???Question???

Discussion in 'Homesteading Questions' started by ForrestFrank, Nov 25, 2006.

  1. ForrestFrank

    ForrestFrank Member

    Messages:
    18
    Joined:
    Nov 12, 2006
    Location:
    Virginia
    My Brother in law is going to start in the carpentry feild. We are looking for a list of tools that he should get to start out with. Can anybody help us out? :)
     
  2. wyld thang

    wyld thang God Smacked Jesus Freak Supporter

    Messages:
    7,456
    Joined:
    Nov 16, 2005
    Location:
    Turtle Island/Yelm, WA "Land of the Dancing Spirit
    What kind of carpentry?

    We started helping a friend with trim and woodfloors, we use:

    chop saw, table saw, jigsaw
    nail gun and air compressor

    speed sqaure, long level and straight edge

    measuring tape ;)
    pencils/sharpy
    chalk line
    a thin pry bar kind of thing

    shop vac, broom
    dust mask and ear plugs
    two good hands and a strong back
     

  3. ForrestFrank

    ForrestFrank Member

    Messages:
    18
    Joined:
    Nov 12, 2006
    Location:
    Virginia
    As far as we know he will be looking for a job building houses.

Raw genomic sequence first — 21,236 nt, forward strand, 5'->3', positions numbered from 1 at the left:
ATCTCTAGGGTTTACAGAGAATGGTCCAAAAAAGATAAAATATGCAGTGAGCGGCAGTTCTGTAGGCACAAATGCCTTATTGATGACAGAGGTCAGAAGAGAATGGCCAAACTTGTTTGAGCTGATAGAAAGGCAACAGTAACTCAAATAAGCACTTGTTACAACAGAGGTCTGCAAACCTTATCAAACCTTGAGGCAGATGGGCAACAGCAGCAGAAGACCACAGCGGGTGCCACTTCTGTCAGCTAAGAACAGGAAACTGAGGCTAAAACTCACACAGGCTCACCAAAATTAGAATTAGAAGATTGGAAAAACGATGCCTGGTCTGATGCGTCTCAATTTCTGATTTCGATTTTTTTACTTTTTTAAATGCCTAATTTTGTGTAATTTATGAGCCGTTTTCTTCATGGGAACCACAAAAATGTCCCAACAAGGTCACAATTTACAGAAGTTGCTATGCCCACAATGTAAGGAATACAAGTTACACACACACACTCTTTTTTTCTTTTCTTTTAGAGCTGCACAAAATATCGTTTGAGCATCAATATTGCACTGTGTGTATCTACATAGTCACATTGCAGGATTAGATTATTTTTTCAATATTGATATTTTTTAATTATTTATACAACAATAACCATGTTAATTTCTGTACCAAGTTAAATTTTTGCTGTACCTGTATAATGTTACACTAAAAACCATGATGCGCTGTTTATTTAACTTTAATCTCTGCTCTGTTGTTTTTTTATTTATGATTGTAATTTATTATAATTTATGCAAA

4. wyld thang

    wyld thang God Smacked Jesus Freak Supporter

    Messages:
    7,456
    Joined:
    Nov 16, 2005
    Location:
    Turtle Island/Yelm, WA "Land of the Dancing Spirit
    does he have any experience? "building houses" is kind of general, I just know a little bit, but I know there are different sub contractors--cement work, either foundation or flat stuff(like garage floors, driveways); framing, drywall, roofing, siding, stonework, cabinets, trim/woodwork, flooring--tile, wood, carpet, painting, plumbing and eletrical. Maybe he should pick what he likes and call up the contractors. DO you have any friends in the business? Lots of people I know start out that way.

    Young guys do framing and drywall, a lot of people start there and work up as they get to know people. It's very tough work though.

    Good luck!
     
  5. ForrestFrank

    ForrestFrank Member

    Messages:
    18
    Joined:
    Nov 12, 2006
    Location:
    Virginia
    He wants to do Frameing so he can learn the skills need to help us build a house in a few years.
     
  6. ForrestFrank

    ForrestFrank Member

    Messages:
    18
    Joined:
    Nov 12, 2006
    Location:
    Virginia
    Also i am learning about the electrical side of building a house. I have been in the feild for about a year and a half.
     
  7. Kshobbit

    Kshobbit Well-Known Member

    Messages:
    1,190
    Joined:
    May 14, 2002
    Location:
    Kansas
    My beloved ex went to the Carpenters Union Hall and enrolled as a carpenters apprentice. He was then trained by the experienced union carpenters and was certified (or what ever) as a bona fide carpenter. He was, or is a darn good one too. You can get better pay that way even in non-union states as you have proof or your skills. Good luck
     
  8. CatsPaw

    CatsPaw Who...me?

    Messages:
    278
    Joined:
    Jun 16, 2006
    Location:
    Owen Co., Indiana